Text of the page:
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Hobbsan one of 6 to receive open government award

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For the News-Sun

ALBUQUERQUE – The New Mexico Foundation for Open Government has chosen five New Mexicans, including one from Hobbs, as the recipients of its 2022 William S. Dixon First Amendment Freedom Awards.

The awards are annually presented to those New Mexicans who believe in government transparency at the state or local level – and who have made significant contributions to casting sunshine (transparency) in government operations in the state.

Dixon Award winners will be honored with a Dixon Award event set for Oct. 6 at the Albuquerque Marriott Hotel on Louisiana Boulevard in Albuquerque.

“For many years, FOG has honored those New Mexicans who believe that open government is good government,” Kathi Bearden, FOG president, said. “This year’s group acted on their beliefs instead of giving lip service to transparency and accountability. Their actions changed policies, procedures and allow everyone to participate in government.”

The 2022 Dixon Recipients Are:

Byron Marshal, citizen

Byron’s nomination focused on his dogged citizen advocacy for the Hobbs City Commission to adopt video streaming and archiving of commission meetings – activism that began in 2015 and continues today. The city has repeatedly and proudly cited it as a means of government transparency and citizen engagement and in a March 2022, column entitled “City of Hobbs resilient in the face of COVID shutdowns,” Hobbs Mayor Sam Cobb noted the streaming service would be reaching its sixth year.

Not only the program’s inception, but its longevity, is thanks in large part to Marshal’s work to protect and strengthen open government. This is an interesting turn around for the city as when Marshal first suggested the policy, it was met with resistance by the then-city manager and members of the city commission. His contribution to transparency and accountability extends to efforts regarding the city’s paid-time-off policy and employee cash payouts associated with the city’s new PTO policy.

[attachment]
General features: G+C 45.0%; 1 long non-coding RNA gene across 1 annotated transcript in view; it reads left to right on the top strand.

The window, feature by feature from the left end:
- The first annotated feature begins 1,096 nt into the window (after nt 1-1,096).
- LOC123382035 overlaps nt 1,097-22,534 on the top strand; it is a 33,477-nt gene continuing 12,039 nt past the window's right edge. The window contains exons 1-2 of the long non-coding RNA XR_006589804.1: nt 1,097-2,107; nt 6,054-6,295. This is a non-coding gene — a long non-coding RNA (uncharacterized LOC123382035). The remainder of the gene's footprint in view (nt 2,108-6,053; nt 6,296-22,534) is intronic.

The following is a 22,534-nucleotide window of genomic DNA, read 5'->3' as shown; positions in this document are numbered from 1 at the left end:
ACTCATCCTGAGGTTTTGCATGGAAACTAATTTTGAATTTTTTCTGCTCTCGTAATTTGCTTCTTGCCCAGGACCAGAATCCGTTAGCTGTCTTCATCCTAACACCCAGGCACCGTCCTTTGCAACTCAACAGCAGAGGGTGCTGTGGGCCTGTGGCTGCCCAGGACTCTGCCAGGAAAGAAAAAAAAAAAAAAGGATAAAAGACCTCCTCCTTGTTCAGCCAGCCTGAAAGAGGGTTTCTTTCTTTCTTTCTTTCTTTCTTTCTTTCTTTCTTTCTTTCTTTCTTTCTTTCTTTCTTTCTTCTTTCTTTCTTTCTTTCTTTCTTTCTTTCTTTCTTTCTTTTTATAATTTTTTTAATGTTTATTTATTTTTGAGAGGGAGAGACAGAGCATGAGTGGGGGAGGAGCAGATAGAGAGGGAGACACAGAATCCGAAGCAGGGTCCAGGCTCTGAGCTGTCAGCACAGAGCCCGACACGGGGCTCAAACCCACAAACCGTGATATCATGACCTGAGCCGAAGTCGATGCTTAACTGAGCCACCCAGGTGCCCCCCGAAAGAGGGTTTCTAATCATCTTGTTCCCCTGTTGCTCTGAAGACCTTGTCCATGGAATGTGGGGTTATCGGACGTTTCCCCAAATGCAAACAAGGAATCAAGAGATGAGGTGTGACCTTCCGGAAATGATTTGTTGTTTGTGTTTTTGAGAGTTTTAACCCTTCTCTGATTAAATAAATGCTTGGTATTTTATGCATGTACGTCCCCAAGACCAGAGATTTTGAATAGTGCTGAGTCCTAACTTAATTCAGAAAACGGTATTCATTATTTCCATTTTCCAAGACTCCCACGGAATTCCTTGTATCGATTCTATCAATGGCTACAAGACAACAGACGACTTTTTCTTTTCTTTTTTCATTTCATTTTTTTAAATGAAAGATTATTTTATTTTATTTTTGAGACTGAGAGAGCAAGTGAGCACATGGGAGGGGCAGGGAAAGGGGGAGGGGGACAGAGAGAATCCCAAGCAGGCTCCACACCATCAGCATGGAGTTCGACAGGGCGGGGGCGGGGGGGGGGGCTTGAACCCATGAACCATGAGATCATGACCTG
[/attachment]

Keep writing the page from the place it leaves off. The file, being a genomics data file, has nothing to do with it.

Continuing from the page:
His persistent efforts have inspired many other Hobbs residents to inform and involve themselves in local government.

Thomas Grover, law

Albuquerque Attorney Thomas Grover has an extensive record as a litigator for individuals who have been unable to secure public records. His vast knowledge pertaining to the IPRA & OMA assists his clients in understanding their rights. “(IPRA) is my favorite four-letter word,” said Grover, who has successfully sued the cities, counties and others for noncompliance with the IPRA.

His actions have resulted in changes in procedures by records custodians and public bodies, including the Albuquerque Police Department which now provides disciplinary records of investigation of officers. In 2019, Grover was the attorney when his client was awarded $40,000 in his lawsuit against the City of Espanola for withholding records and another client awarded $180,000 in a suit against APD. Grover also represented a retired Santa Fe Police lieutenant in her lawsuit against that agency. A district judge ordered the city to pay that plaintiff for failing to comply with a public records request.

Kathleen Hager, education

This recipient specifically used the law, the attorney general and advice from NMFOG to hold APS accountable. She has worked to enforce the public’s right to review records, even when the records were held in part by a private organization acting on the public entity’s behalf. Through Ms. Hager’s efforts, she was able to change how the state’s largest school district handled employee promotions and raises – changing a system that was onerous and detrimental to individual employees. Before her questions about public records, the AFT union acted as a de facto human relations department for APS when looking at promotions and raises for non-teachers.

Rep. Marian Matthews, government

Marian Matthews is a State Representative for House District 27. A staunch advocate for better government and transparency, she has become a tireless advocate to push back against CYFD’s cloak of secrecy and works to ensure this department becomes more transparent. In 2021, Rep. Matthews was critical in calling out CYFD for their failure to be forthcoming and transparent with the public, resulting in a scathing multi-page memo from the LFC identifying multiple systematic concerns about transparency and accessibility.

She began her career as a journalist and newspaper reporter in Springfield, MO, and then in Alamogordo.

Greg Trapp, government

As the executive director of the New Mexico Commission for the Blind, Greg Trapp has worked vigorously to ensure equal access, accountability and transparency in the Commission and for other state agencies and boards.

Trapp was on the front lines at the beginning of the COVID lockdown, petitioning the Attorney General to ensure public access, including those with disabilities, to meetings, materials and records. He worked with the AG to develop that agency’s Open Government Division Advisory on how public bodies could comply with IPRA and OMA during the pandemic. He worked to draft language for procedures for his organization and other state agencies to make the process less cumbersome. His efforts were evident long before Covid.

Vincent Rodriquez, media

Vincent Rodriguez is the leader of the pack when it comes to watchdog journalism in the KOAT TV 7 newsroom. He’s currently the digital media manager and previously was an assignment editor. He created a system to track when IPRA’s are sent and the responses if any, they receive. In December 2021, when a child was shot and killed in Rio Rancho, the city refused to turn over documents. For months into 2022, the station told our viewers what we asked for and what was denied.

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